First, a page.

NASA cancels second Artemis I launch attempt after hazardous leak detected

NASA cancels second Artemis I launch attempt after hazardous leak detected

N Melo
by N Melo
September 3, 2022 0

NASA cancels second Artemis I launch attempt after hazardous leak detected

The $4.1 billion test flight is designed to be the first step in NASA’s Artemis program of renewed lunar exploration.

NASA on Saturday called off another attempt to launch the agency’s new moon rocket on a key test flight after a hazardous leak was detected during the fueling process.

The leak occurred as the launch team began loading nearly 1 million gallons of fuel into the 322-foot (98-meter) rocket, the most powerful ever built by NASA. A prior liftoff attempt Monday was halted by a bad engine sensor and leaking fuel.

As the sun rose over the launch pad, an over-pressure alarm sounded and the tanking operation was briefly halted, but no damage occurred and the effort resumed. But minutes later, hydrogen fuel began leaking from the engine section at the bottom of the rocket. NASA halted the operation, while engineers scrambled to plug what was believed to be a gap around a seal in the supply line.

NASA had a two-hour-long launch window Saturday to get the rocket into orbit.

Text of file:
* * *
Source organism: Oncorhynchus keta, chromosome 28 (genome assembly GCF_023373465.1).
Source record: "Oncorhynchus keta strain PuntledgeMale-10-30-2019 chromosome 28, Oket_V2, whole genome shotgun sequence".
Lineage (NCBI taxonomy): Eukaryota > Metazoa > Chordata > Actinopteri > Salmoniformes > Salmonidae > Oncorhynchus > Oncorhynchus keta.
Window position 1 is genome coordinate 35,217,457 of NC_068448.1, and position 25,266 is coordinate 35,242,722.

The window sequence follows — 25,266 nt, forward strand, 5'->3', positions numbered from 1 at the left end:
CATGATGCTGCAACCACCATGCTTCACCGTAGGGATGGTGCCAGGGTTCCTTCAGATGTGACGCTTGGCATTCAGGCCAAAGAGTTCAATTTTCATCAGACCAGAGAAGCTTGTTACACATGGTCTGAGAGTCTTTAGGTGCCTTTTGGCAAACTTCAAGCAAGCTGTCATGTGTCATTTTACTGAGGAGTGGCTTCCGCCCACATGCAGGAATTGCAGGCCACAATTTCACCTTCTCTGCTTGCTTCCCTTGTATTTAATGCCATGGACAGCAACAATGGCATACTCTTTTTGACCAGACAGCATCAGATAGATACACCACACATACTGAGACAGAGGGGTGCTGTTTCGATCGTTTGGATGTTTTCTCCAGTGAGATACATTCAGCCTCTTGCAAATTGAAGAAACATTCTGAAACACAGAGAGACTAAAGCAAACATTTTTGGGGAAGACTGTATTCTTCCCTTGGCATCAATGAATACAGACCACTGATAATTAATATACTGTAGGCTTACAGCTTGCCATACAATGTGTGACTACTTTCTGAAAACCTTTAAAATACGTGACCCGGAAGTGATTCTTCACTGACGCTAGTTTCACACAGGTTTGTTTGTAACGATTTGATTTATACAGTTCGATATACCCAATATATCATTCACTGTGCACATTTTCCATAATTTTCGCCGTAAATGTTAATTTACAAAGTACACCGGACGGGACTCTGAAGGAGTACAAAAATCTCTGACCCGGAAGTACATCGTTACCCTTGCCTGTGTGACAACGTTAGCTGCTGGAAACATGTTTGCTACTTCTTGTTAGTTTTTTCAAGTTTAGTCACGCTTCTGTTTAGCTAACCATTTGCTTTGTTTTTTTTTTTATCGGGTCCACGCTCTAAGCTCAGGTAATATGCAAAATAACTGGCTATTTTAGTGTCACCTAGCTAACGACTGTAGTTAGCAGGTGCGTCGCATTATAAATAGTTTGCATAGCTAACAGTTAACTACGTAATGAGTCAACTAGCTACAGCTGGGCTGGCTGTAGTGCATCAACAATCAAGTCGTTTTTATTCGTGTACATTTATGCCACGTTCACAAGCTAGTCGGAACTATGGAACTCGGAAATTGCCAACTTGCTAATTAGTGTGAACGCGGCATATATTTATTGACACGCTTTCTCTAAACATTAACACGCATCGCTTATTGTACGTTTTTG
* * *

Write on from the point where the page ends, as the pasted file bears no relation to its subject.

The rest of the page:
NASA wants to send the crew capsule atop the rocket around the moon, pushing it to the limit before astronauts get on the next flight. If the test flights are successful, astronauts could fly around the moon in 2024 and land on it in 2025. People last walked on the moon 50 years ago.

On Monday, hydrogen fuel escaped from elsewhere in the rocket. Technicians tightened up the fittings over the past week, but launch director Charlie Blackwell-Thompson stressed that she wouldn’t know whether everything was tight until Saturday’s fueling.

Even more of a problem on Monday, a sensor indicated one of the rocket’s four engines was too warm, but engineers later verified it was cold enough. The launch team planned to ignore the faulty sensor this time around and rely on other instruments to ensure each main engine was properly chilled.

Before igniting, the main engines need to be as frigid as the liquid hydrogen fuel flowing into them at minus-420 degrees Fahrenheit (minus-250 degrees Celsius). If not, the resulting damage could lead to an abrupt engine shutdown and aborted flight.

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